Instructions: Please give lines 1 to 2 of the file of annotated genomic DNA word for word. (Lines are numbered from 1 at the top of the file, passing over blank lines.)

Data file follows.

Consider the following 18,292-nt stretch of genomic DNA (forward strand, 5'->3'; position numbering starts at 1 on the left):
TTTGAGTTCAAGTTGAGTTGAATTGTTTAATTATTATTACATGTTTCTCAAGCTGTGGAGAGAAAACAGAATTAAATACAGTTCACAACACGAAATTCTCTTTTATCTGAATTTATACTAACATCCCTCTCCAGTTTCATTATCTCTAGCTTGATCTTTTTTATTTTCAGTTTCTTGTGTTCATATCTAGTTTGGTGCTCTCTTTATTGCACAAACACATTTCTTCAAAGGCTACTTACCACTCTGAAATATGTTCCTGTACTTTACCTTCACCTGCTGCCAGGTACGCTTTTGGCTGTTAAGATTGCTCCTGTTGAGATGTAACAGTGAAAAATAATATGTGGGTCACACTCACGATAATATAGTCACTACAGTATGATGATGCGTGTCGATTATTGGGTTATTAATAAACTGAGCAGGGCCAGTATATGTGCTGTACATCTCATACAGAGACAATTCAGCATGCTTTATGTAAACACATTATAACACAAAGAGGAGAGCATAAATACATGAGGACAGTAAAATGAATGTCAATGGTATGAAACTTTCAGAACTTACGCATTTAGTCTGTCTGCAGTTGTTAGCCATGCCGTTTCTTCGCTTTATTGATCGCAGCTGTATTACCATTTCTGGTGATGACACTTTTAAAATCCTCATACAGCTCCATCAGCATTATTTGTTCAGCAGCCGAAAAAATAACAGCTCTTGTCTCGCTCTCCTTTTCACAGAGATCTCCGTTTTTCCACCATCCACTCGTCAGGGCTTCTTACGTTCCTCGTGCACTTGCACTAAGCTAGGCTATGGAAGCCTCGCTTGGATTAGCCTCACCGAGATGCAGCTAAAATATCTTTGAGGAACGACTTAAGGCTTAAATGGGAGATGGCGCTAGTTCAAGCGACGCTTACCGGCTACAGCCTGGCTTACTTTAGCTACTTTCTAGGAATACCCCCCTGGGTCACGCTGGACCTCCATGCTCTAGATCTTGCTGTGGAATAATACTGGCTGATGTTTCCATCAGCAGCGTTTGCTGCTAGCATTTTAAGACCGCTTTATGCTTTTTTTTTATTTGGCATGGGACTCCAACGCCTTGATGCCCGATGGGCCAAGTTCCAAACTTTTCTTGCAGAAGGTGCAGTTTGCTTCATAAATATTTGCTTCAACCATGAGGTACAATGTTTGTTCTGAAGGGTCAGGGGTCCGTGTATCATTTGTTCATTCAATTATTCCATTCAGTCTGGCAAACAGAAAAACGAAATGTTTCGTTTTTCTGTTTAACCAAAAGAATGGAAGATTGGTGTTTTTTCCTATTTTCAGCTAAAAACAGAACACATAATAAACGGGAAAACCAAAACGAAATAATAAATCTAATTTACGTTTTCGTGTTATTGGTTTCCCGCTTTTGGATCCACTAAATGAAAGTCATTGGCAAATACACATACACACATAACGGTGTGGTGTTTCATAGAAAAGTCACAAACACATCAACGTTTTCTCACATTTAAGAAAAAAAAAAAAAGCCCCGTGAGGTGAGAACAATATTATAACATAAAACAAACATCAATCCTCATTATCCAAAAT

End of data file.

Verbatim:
Consider the following 18,292-nt stretch of genomic DNA (forward strand, 5'->3'; position numbering starts at 1 on the left):
TTTGAGTTCAAGTTGAGTTGAATTGTTTAATTATTATTACATGTTTCTCAAGCTGTGGAGAGAAAACAGAATTAAATACAGTTCACAACACGAAATTCTCTTTTATCTGAATTTATACTAACATCCCTCTCCAGTTTCATTATCTCTAGCTTGATCTTTTTTATTTTCAGTTTCTTGTGTTCATATCTAGTTTGGTGCTCTCTTTATTGCACAAACACATTTCTTCAAAGGCTACTTACCACTCTGAAATATGTTCCTGTACTTTACCTTCACCTGCTGCCAGGTACGCTTTTGGCTGTTAAGATTGCTCCTGTTGAGATGTAACAGTGAAAAATAATATGTGGGTCACACTCACGATAATATAGTCACTACAGTATGATGATGCGTGTCGATTATTGGGTTATTAATAAACTGAGCAGGGCCAGTATATGTGCTGTACATCTCATACAGAGACAATTCAGCATGCTTTATGTAAACACATTATAACACAAAGAGGAGAGCATAAATACATGAGGACAGTAAAATGAATGTCAATGGTATGAAACTTTCAGAACTTACGCATTTAGTCTGTCTGCAGTTGTTAGCCATGCCGTTTCTTCGCTTTATTGATCGCAGCTGTATTACCATTTCTGGTGATGACACTTTTAAAATCCTCATACAGCTCCATCAGCATTATTTGTTCAGCAGCCGAAAAAATAACAGCTCTTGTCTCGCTCTCCTTTTCACAGAGATCTCCGTTTTTCCACCATCCACTCGTCAGGGCTTCTTACGTTCCTCGTGCACTTGCACTAAGCTAGGCTATGGAAGCCTCGCTTGGATTAGCCTCACCGAGATGCAGCTAAAATATCTTTGAGGAACGACTTAAGGCTTAAATGGGAGATGGCGCTAGTTCAAGCGACGCTTACCGGCTACAGCCTGGCTTACTTTAGCTACTTTCTAGGAATACCCCCCTGGGTCACGCTGGACCTCCATGCTCTAGATCTTGCTGTGGAATAATACTGGCTGATGTTTCCATCAGCAGCGTTTGCTGCTAGCATTTTAAGACCGCTTTATGCTTTTTTTTTATTTGGCATGGGACTCCAACGCCTTGATGCCCGATGGGCCAAGTTCCAAACTTTTCTTGCAGAAGGTGCAGTTTGCTTCATAAATATTTGCTTCAACCATGAGGTACAATGTTTGTTCTGAAGGGTCAGGGGTCCGTGTATCATTTGTTCATTCAATTATTCCATTCAGTCTGGCAAACAGAAAAACGAAATGTTTCGTTTTTCTGTTTAACCAAAAGAATGGAAGATTGGTGTTTTTTCCTATTTTCAGCTAAAAACAGAACACATAATAAACGGGAAAACCAAAACGAAATAATAAATCTAATTTACGTTTTCGTGTTATTGGTTTCCCGCTTTTGGATCCACTAAATGAAAGTCATTGGCAAATACACATACACACATAACGGTGTGGTGTTTCATAGAAAAGTCACAAACACATCAACGTTTTCTCACATTTAAGAAAAAAAAAAAAAGCCCCGTGAGGTGAGAACAATATTATAACATAAAACAAACATCAATCCTCATTATCCAAAAT